This all may seem like small (if delicious!) beer, and it probably is. But not necessarily to third parties, for whom polling support is not just the usual feedback mechanism for messaging impact, but also a crucial indicator of whether a state party is poised to hit typically onerous, ever-changing voting thresholds for automatic inclusion on the next season's ballots. Are we gonna have to stand in the rain to collect signatures again next year, Ma?
Six of the top nine states in 2016 for third-party, independent, and write-in presidential candidates, ranging from Idaho's combined 13.2 percent vote haul to North Dakota's 9.8 percent, have not seen a general-election poll this year with more than two names on it. Two of the remaining three states from that group, Alaska and New Mexico, have featured just a single such survey. Will Jorgensen really get 8 percent in Alaska? Probably not, but who the hell knows? Such data has not been deemed important, regardless of the one in 10 voters who in a given place and time might disagree.
As for Jorgensen, any intensity of attention paid toward her results next week will be directly proportional to the closeness of the big-ticket race. If it all comes down to Pennsylvania next Wednesday, Thursday, or beyond, the eye of Sauron will turn on Jorgensen (polling at 2.3 percent in 18 polls there this month), Hawkins (0.0 percent in four), or even Kanye West (0.3 percent in three).
But even though the eight states where Jorgensen's totals are likeliest to exceed the Trump-Biden margin all went GOP last time, the Libertarian is less likely to face the same vitriol that greeted Green Jill Stein after 2016.
Why? Because in a world where, as former Judge Andrew Napolitano put it this week, "We have one party: the Big Government Party," with "a Democratic wing that likes war and individual welfare and borrowing and taxes and staying in power — and a Republican wing that likes war and corporate welfare and borrowing and taxes and staying in power," there is less expectation than ever that Libertarian voters are just weed-smoking Republicans who occasionally stray off the reservation.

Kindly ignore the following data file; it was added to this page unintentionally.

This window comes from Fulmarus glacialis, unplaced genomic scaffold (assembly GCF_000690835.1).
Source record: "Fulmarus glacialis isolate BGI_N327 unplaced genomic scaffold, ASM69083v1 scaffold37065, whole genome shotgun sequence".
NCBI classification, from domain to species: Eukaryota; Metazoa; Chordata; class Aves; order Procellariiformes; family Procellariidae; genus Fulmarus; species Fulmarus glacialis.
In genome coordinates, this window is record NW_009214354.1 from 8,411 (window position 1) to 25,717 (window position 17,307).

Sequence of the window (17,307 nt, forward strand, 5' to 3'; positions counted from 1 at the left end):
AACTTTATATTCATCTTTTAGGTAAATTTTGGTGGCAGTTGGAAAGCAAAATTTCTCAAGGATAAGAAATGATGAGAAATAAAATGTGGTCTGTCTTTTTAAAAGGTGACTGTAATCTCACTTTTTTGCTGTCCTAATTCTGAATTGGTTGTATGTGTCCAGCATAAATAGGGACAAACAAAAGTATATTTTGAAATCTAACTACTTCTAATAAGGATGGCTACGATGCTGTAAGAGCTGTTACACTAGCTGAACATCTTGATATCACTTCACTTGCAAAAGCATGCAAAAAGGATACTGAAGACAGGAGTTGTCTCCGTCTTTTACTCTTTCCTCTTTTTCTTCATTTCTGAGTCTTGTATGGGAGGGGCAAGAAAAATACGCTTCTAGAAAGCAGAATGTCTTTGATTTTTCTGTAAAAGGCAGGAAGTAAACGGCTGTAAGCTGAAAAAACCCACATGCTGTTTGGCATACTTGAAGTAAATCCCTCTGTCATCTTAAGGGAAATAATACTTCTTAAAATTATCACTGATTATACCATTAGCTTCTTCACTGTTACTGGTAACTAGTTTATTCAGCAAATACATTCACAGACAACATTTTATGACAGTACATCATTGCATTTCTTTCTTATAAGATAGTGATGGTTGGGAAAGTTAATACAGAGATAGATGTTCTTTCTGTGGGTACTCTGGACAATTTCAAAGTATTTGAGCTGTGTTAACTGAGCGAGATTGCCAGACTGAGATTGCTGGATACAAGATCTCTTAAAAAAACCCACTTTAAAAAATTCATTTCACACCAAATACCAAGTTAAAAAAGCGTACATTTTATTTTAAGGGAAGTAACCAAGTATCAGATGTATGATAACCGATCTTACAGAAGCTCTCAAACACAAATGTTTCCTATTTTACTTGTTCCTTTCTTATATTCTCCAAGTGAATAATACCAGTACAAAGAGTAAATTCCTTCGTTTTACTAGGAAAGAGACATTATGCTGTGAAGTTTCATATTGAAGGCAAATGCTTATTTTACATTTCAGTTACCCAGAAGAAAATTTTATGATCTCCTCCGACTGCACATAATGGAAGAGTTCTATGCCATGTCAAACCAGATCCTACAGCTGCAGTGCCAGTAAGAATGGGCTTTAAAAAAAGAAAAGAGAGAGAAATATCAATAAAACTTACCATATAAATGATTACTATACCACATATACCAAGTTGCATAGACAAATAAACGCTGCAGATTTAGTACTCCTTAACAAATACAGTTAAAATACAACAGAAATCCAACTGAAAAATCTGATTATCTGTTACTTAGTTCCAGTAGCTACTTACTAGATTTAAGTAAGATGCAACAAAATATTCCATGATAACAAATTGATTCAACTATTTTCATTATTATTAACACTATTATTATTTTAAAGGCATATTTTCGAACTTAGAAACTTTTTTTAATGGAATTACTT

In fact, polls have repeatedly shown that 2016 third-party voters—57 percent of whom pulled the lever for Johnson—disproportionately favor the Democrat in 2020. A Morning Consult poll Oct. 16–18 had 2016 third-partiers going 53 percent for Biden, 21 percent for Trump, 14 percent third party again, with 12 percent undecided. A New York Times/Siena College poll of six northern battleground states Oct. 12 showed 2016 Johnson voters going 38 percent Biden, 29 percent Jorgensen, and just 14 percent Trump.
Here are the states where Jorgensen's percentage point polling in October exceeds or is within striking distance of what FiveThirtyEight estimates as the current Trump-Biden gap. Please keep in mind that last-day polling support for third-party and independent candidates typically overshoot their actual results by around one-third.
1) Iowa +1.5 (Biden 47.0, Trump 46.7, Jorgensen 1.8, Hawkins 0.3)
2) Ohio +1.0 (DT 47.2, JB 46.3, JJ 2.0, HH 0.7).
3) Texas +0.7 (DT 48.2, JB 46.9, JJ 2.0, HH 0.7).
4) Alaska +0.5 (DT 50.9, JB 43.4, JJ 8.0).
5) Georgia +0.3 (JB 48.4, DT 46.8, JJ 1.9, HH 0.7).
6) North Carolina -0.4 (JB 48.9, DT 47.0, JJ 1.5, Don Blankenship 0.5, Kanye West 0.0).
7) Arizona -0.6 (JB 48.7, DT 45.6, JJ 2.5, HH 0.3, KW 0.3).
8) Florida -0.7 (JB 48.6, DT 46.6, JJ 1.3, HH 0.7).